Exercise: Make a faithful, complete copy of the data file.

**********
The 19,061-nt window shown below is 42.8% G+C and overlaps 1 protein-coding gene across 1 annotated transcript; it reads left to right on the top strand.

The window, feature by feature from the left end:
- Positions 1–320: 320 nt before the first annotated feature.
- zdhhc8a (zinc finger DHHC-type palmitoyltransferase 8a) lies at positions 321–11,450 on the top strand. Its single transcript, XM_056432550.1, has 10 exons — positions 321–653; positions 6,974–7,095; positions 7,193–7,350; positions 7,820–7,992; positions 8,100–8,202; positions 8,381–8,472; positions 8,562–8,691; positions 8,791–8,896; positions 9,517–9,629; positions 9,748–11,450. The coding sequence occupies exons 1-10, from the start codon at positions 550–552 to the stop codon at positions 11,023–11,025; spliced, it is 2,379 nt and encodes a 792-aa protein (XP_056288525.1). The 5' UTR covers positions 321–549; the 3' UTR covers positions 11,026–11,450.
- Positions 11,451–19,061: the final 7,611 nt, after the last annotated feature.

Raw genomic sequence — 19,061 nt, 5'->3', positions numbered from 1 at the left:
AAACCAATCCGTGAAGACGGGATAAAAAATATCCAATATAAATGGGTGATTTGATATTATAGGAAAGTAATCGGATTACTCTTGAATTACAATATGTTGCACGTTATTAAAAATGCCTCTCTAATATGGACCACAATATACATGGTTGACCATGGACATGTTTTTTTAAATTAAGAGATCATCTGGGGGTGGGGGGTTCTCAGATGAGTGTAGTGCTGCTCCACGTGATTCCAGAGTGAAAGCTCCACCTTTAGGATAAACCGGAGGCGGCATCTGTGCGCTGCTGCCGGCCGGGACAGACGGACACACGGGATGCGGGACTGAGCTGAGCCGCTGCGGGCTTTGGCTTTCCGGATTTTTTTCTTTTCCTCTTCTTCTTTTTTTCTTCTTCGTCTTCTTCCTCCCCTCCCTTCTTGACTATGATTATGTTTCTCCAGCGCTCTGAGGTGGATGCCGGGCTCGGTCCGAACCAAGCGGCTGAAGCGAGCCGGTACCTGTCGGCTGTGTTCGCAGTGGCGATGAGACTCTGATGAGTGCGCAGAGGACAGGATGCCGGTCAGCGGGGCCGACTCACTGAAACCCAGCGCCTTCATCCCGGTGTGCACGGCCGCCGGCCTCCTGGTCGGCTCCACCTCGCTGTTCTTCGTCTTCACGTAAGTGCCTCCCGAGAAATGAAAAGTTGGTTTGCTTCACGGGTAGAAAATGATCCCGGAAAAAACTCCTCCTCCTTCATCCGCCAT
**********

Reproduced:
The 19,061-nt window shown below is 42.8% G+C and overlaps 1 protein-coding gene across 1 annotated transcript; it reads left to right on the top strand.

The window, feature by feature from the left end:
- Positions 1–320: 320 nt before the first annotated feature.
- zdhhc8a (zinc finger DHHC-type palmitoyltransferase 8a) lies at positions 321–11,450 on the top strand. Its single transcript, XM_056432550.1, has 10 exons — positions 321–653; positions 6,974–7,095; positions 7,193–7,350; positions 7,820–7,992; positions 8,100–8,202; positions 8,381–8,472; positions 8,562–8,691; positions 8,791–8,896; positions 9,517–9,629; positions 9,748–11,450. The coding sequence occupies exons 1-10, from the start codon at positions 550–552 to the stop codon at positions 11,023–11,025; spliced, it is 2,379 nt and encodes a 792-aa protein (XP_056288525.1). The 5' UTR covers positions 321–549; the 3' UTR covers positions 11,026–11,450.
- Positions 11,451–19,061: the final 7,611 nt, after the last annotated feature.

Raw genomic sequence — 19,061 nt, 5'->3', positions numbered from 1 at the left:
AAACCAATCCGTGAAGACGGGATAAAAAATATCCAATATAAATGGGTGATTTGATATTATAGGAAAGTAATCGGATTACTCTTGAATTACAATATGTTGCACGTTATTAAAAATGCCTCTCTAATATGGACCACAATATACATGGTTGACCATGGACATGTTTTTTTAAATTAAGAGATCATCTGGGGGTGGGGGGTTCTCAGATGAGTGTAGTGCTGCTCCACGTGATTCCAGAGTGAAAGCTCCACCTTTAGGATAAACCGGAGGCGGCATCTGTGCGCTGCTGCCGGCCGGGACAGACGGACACACGGGATGCGGGACTGAGCTGAGCCGCTGCGGGCTTTGGCTTTCCGGATTTTTTTCTTTTCCTCTTCTTCTTTTTTTCTTCTTCGTCTTCTTCCTCCCCTCCCTTCTTGACTATGATTATGTTTCTCCAGCGCTCTGAGGTGGATGCCGGGCTCGGTCCGAACCAAGCGGCTGAAGCGAGCCGGTACCTGTCGGCTGTGTTCGCAGTGGCGATGAGACTCTGATGAGTGCGCAGAGGACAGGATGCCGGTCAGCGGGGCCGACTCACTGAAACCCAGCGCCTTCATCCCGGTGTGCACGGCCGCCGGCCTCCTGGTCGGCTCCACCTCGCTGTTCTTCGTCTTCACGTAAGTGCCTCCCGAGAAATGAAAAGTTGGTTTGCTTCACGGGTAGAAAATGATCCCGGAAAAAACTCCTCCTCCTTCATCCGCCAT